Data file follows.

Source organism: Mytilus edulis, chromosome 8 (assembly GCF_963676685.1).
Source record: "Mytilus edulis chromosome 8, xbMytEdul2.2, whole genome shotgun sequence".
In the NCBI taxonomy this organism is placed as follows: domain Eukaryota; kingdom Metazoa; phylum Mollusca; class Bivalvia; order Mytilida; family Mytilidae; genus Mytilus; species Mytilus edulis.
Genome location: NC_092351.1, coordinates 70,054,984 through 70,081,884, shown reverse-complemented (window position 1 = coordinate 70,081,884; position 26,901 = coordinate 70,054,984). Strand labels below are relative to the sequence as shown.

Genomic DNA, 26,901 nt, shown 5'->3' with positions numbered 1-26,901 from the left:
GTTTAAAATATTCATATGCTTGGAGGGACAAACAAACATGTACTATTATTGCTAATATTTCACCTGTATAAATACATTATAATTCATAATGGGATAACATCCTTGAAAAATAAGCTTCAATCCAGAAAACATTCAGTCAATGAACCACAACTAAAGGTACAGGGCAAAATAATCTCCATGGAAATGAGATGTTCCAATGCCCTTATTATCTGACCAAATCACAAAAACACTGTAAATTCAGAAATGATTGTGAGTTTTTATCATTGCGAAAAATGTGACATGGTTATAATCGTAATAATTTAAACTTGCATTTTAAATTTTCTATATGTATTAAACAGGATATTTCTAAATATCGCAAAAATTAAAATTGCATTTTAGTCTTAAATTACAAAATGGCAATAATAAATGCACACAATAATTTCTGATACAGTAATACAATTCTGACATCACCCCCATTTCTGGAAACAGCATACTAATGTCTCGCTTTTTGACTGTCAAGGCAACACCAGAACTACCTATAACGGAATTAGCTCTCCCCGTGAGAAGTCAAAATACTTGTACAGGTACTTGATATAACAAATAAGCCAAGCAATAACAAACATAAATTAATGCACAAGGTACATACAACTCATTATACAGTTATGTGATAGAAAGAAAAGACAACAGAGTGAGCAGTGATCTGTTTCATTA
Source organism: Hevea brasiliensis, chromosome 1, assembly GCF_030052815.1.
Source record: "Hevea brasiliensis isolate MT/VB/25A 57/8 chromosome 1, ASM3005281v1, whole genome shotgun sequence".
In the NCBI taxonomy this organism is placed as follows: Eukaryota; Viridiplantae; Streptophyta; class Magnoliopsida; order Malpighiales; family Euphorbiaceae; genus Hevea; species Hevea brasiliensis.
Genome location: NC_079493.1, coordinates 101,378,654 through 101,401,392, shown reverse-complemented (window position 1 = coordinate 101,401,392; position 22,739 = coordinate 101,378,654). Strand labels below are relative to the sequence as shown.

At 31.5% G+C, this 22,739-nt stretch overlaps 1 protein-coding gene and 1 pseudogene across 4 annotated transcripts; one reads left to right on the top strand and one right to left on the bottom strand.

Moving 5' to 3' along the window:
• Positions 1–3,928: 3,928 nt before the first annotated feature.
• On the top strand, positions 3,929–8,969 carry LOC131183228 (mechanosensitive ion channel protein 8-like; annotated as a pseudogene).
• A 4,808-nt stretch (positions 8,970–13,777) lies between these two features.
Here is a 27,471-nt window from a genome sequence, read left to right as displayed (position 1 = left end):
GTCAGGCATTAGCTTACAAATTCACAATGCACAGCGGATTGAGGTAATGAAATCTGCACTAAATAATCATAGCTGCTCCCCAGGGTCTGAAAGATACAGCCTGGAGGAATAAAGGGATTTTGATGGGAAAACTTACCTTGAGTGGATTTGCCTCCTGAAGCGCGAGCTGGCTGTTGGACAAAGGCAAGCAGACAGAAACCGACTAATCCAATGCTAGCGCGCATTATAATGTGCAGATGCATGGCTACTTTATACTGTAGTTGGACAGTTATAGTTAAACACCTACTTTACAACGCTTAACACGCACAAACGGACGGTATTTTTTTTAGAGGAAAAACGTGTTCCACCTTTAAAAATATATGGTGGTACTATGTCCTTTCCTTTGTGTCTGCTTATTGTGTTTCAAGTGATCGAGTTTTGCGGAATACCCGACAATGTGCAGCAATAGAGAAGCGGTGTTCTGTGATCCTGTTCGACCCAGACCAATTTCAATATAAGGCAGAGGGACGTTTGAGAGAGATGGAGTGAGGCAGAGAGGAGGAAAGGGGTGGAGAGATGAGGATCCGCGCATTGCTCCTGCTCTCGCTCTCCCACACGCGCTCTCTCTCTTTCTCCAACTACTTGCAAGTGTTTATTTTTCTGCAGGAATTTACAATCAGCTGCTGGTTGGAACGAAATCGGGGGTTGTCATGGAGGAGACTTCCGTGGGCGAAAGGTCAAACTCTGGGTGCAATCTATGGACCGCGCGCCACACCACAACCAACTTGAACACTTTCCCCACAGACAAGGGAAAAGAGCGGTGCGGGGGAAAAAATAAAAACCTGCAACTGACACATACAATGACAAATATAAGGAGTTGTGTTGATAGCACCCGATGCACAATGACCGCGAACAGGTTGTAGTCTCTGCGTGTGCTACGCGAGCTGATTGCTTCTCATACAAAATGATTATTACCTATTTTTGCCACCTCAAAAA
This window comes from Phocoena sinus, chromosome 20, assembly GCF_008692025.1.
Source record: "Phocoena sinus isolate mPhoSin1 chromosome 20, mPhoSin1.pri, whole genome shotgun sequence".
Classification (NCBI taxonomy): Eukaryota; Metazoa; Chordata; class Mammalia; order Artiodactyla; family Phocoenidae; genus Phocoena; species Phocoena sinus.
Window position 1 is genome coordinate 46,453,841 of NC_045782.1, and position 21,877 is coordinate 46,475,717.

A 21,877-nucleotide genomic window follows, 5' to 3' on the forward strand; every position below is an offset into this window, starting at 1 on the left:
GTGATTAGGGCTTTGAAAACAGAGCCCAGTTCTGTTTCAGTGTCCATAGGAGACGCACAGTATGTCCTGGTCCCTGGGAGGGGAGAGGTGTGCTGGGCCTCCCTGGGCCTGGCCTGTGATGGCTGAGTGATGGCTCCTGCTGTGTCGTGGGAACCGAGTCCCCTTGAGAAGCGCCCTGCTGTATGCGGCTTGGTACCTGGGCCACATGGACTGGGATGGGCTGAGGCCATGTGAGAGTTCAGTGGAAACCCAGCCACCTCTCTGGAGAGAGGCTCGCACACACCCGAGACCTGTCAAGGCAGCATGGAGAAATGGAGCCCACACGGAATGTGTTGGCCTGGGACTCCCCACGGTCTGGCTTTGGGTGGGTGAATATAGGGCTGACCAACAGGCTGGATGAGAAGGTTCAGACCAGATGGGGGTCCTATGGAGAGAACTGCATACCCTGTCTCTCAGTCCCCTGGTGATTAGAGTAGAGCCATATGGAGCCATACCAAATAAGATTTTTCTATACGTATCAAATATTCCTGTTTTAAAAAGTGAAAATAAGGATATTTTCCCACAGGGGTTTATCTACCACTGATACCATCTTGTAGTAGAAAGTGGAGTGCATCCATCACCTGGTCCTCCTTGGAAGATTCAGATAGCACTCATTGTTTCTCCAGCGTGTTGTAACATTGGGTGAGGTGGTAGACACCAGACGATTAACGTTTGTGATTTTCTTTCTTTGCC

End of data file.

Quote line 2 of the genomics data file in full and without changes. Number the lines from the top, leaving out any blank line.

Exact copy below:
Source record: "Mytilus edulis chromosome 8, xbMytEdul2.2, whole genome shotgun sequence".